Walter Cronkite can rightfully be called the father of network evening news, a daily event that has become an institution in America. Cronkite joined the CBS Television News Division in 1950, and in 1952 he coined the term "News Anchor" to describe his news reporting role at the Republican and Democratic Party conventions that year. It was the year that the two political conventions were both covered for the first time by the television networks for national distribution to their affiliated stations.
From the term "Anchor"came the term "Anchorman", a position he took up in 1962 when he became the evening news anchorman for the CBS Evening News. He stayed in that position until his rather early retirement at age 65 in 1981. His retirement was especially early since he was still quite active in the year 2006, the year he would turn 90. In a nationwide viewer opinion poll conducted in 1995, fourteen years after leaving his anchorman position at CBS, Cronkite was still considered by the American public to be the most trusted man in television news.
Walter Cronkite was born in St. Joseph, Missouri on November 4, 1916. He was raised in Houston, Texas where he attended high school. In 1933 he enrolled at The University of Texas in Austin, Texas. As a student he became interested in journalism and worked for the university daily newspaper, "The Daily Texan". He also did some reporting from the Texas State Capitol for various newspapers. He apparently was a quick learner and his work was appreciated. In 1935, he was offered a job at the Houston Post as a reporter, and he interrupted his university studies to become a big city newspaper reporter.
He worked as a reporter for various newspapers and even got involved in radio announcing for a radio station in Oklahoma City for a while. In 1937, United Press International hired him, and that set the stage for his extensive World War II reporting career. Next to Edward R. Murrow he became one of the top World War II reporters, covering battles in North Africa and Europe. After the war he covered the Neuremberg trials, and then served as the Chief Reporter for United Press International in Moscow for two years. In 1950 he joined CBS News in their growing Television News Division.
When Cronkite became the evening news anchor at CBS in 1962, NBC was the leading evening news station with the Huntley and Brinkley team. After several years Cronkite took over the lead and never lost it for the entire period he was the CBS Evening News anchorman. He was the main reporter during the Cuban Missile Crisis, the JFK Assassination, the Vietnam War, the Apollo Mission and the Watergate Scandal. One measure of his influence was the report that when President Johnson lost Cronkite's support for the Vietnam War, Johnson decided to not to run again for the next presidential term.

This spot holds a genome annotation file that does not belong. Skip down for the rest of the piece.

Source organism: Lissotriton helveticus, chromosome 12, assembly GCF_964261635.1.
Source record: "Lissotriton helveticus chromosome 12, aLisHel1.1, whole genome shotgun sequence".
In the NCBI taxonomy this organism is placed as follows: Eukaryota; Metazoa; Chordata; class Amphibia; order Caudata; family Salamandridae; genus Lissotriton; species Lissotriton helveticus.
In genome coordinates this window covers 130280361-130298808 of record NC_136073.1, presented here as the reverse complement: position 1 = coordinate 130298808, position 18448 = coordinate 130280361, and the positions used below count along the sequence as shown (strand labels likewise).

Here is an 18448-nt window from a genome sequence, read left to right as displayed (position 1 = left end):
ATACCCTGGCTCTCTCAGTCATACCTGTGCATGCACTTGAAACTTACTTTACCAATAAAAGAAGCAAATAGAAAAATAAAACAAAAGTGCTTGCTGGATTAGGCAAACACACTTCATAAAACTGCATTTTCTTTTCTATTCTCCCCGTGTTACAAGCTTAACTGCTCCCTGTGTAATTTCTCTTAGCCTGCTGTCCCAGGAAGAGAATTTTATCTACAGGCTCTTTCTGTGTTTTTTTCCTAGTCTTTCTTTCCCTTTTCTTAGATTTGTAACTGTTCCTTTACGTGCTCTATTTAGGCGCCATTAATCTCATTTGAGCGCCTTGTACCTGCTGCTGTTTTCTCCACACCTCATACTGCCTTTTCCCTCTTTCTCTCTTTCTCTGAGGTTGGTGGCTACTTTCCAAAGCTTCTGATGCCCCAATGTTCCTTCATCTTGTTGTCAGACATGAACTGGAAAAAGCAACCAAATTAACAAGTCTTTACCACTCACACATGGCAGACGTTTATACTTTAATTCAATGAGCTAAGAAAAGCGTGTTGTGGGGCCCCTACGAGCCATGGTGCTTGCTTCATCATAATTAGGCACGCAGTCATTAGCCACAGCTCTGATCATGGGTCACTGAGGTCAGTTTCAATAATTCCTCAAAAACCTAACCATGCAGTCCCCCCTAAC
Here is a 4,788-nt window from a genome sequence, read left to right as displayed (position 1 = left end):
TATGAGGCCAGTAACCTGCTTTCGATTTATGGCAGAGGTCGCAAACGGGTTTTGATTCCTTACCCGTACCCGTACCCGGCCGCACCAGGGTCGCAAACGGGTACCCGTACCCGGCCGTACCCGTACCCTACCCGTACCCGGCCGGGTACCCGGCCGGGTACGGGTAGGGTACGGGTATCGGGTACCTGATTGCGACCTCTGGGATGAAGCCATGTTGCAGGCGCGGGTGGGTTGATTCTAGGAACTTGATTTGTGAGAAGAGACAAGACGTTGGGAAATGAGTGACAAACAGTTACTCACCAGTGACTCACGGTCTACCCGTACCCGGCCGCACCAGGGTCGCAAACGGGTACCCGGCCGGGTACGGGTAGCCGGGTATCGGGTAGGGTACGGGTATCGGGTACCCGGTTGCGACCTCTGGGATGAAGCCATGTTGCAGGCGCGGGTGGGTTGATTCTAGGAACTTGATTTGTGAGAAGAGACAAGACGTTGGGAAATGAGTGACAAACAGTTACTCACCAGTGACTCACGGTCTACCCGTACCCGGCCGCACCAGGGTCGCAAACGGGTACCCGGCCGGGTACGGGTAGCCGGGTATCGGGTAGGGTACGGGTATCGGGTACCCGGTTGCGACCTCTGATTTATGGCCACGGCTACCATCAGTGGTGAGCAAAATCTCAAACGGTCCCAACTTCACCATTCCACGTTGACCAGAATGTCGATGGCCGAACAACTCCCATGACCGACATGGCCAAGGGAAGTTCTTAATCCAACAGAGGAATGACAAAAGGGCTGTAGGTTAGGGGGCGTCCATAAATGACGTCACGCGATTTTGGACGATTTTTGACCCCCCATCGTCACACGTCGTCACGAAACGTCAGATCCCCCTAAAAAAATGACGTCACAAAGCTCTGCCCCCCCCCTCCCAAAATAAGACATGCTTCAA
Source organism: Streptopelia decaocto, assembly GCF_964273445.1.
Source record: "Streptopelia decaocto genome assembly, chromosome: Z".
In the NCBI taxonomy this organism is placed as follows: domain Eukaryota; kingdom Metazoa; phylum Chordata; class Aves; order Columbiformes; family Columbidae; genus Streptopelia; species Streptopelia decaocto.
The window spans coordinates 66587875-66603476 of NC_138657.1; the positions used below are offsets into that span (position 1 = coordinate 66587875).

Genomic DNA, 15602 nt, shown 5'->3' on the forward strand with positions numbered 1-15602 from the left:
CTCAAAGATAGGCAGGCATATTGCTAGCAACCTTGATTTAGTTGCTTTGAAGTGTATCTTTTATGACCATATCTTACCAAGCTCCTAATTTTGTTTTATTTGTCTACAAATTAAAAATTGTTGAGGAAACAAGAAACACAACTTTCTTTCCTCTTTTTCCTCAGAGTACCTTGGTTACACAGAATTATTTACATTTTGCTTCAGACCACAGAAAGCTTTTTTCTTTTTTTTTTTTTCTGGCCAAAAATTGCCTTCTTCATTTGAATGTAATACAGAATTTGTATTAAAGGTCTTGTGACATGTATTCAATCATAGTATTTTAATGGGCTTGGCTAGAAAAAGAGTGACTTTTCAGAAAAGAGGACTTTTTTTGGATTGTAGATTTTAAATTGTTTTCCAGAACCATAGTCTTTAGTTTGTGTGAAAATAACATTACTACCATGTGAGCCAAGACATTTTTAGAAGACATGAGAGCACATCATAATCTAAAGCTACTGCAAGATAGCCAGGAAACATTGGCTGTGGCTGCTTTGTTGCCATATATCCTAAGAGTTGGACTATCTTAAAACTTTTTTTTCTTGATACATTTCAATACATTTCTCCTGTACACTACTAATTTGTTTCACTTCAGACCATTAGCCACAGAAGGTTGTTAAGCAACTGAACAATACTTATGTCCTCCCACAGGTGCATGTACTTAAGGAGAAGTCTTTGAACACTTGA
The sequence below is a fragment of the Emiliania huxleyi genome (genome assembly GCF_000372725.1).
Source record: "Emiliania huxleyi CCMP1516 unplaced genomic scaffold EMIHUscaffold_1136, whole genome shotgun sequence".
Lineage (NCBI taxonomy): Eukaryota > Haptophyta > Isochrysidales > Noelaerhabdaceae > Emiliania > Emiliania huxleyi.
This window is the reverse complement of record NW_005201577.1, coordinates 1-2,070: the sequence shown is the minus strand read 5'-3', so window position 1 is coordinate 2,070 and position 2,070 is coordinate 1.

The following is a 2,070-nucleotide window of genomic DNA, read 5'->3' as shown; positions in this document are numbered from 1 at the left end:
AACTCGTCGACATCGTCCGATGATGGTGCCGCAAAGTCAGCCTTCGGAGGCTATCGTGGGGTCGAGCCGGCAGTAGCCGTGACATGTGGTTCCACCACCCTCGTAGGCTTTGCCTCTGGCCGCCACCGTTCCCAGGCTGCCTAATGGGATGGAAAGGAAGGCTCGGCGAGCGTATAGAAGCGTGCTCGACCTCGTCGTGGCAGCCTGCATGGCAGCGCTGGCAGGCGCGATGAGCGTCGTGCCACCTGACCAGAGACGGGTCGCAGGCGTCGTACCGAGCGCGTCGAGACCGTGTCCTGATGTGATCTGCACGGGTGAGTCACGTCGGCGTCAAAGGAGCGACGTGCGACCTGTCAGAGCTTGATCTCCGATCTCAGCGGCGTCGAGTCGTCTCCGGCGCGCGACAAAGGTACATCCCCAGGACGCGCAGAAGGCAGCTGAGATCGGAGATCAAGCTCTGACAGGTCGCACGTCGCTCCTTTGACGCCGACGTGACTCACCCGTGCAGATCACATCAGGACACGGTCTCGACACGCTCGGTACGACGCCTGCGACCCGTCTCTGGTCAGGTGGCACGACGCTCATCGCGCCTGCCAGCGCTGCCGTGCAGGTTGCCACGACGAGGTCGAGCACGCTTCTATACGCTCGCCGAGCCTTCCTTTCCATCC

Since his retirement Cronkite has been active in a number of special news programs for CBS, PBS and A&E. He hosted the CBS's "Universe Special" in 1982, PBS's "Why in the World?" in 1981 and A & E's "Dinosaur" in 1991. In addition, he is often doing small parts for a variety of news stories. During his life time he has written two books. He wrote "Challenges of Change" in 1971, and his "Memoirs" in 1996.
Walter Cronkite was married to Betsy Maxwell in 1940. They had three children. Cronkite's wife, Betsie passed away in 2005 after 65 years of marriage, at age 89. She succumbed following a battle with cancer. Cronkite turned 90 on November 4, 2006.
Cronkite's Dutch American connection goes back to the seventeenth century when his ancestors lived in New Amsterdam and New Netherland. His most distant ancestor was Herck Siboutsen Krankheyt, who was probably born in Holland about 1615. Herck had a son named Theunis Hercksen Frankheyt who was probably born in New Netherland about 1652. The latter's daughter was Wyntje Frankheyt who was definitely born in New Netherland in 1683. Wyntje is one of Walter Cronkite's distant cousins. She was so clearly in Walter Cronkite's mind that in 1986 he named his 48 foot, 50,000 pound, custom built ketch [sailboat] after her. The ketch was built to Cronkite's specifications, and he enjoyed it for eleven years. It apparently was a beauty made of fiberglass, teak, aluminum and nylon. In 1997 he donated it to the Associated Marine Institute, a nationwide organization dedicated to helping young people find alternatives to getting into trouble. The name Cronkite is a derivation from the original Dutch Krankheyt, which translates to illness.
Walter Cronkite passed away on July 17, 2009 in New York City, the location from where he had served as the anchorman of the United States for a period of almost 20 years. He is interred in the state of his birth, Missouri.
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PROMINENT DUTCH AMERICANS, CURRENT AND HISTORIC
EIGHT PROMINENT DUTCH AMERICAN FAMILIES: THE ROOSEVELTS, VANDERBILTS AND OTHERS, 2015
FIFTEEN PROMINENT DUTCH AMERICAN FAMILIES: THE VAN BURENS, KOCH BROTHERS, VOORHEES AND OTHERS, 2015
PROMINENT DUTCH AMERICANS IN U.S. GOVERNMENT LEADERSHIP POSITIONS, 2015
DUTCH PEGELS INVOLVED IN WARS
ALLIED EUROPE CAMPAIGN—1944/1945: TACTICAL MISTAKES, 2017
THE SECOND WORLD WAR IN THE NETHERLANDS: MEMOIRS, 2017
FRENCH REVOLUTION, NAPOLEON AND RUSSIAN WAR OF 1812, 2015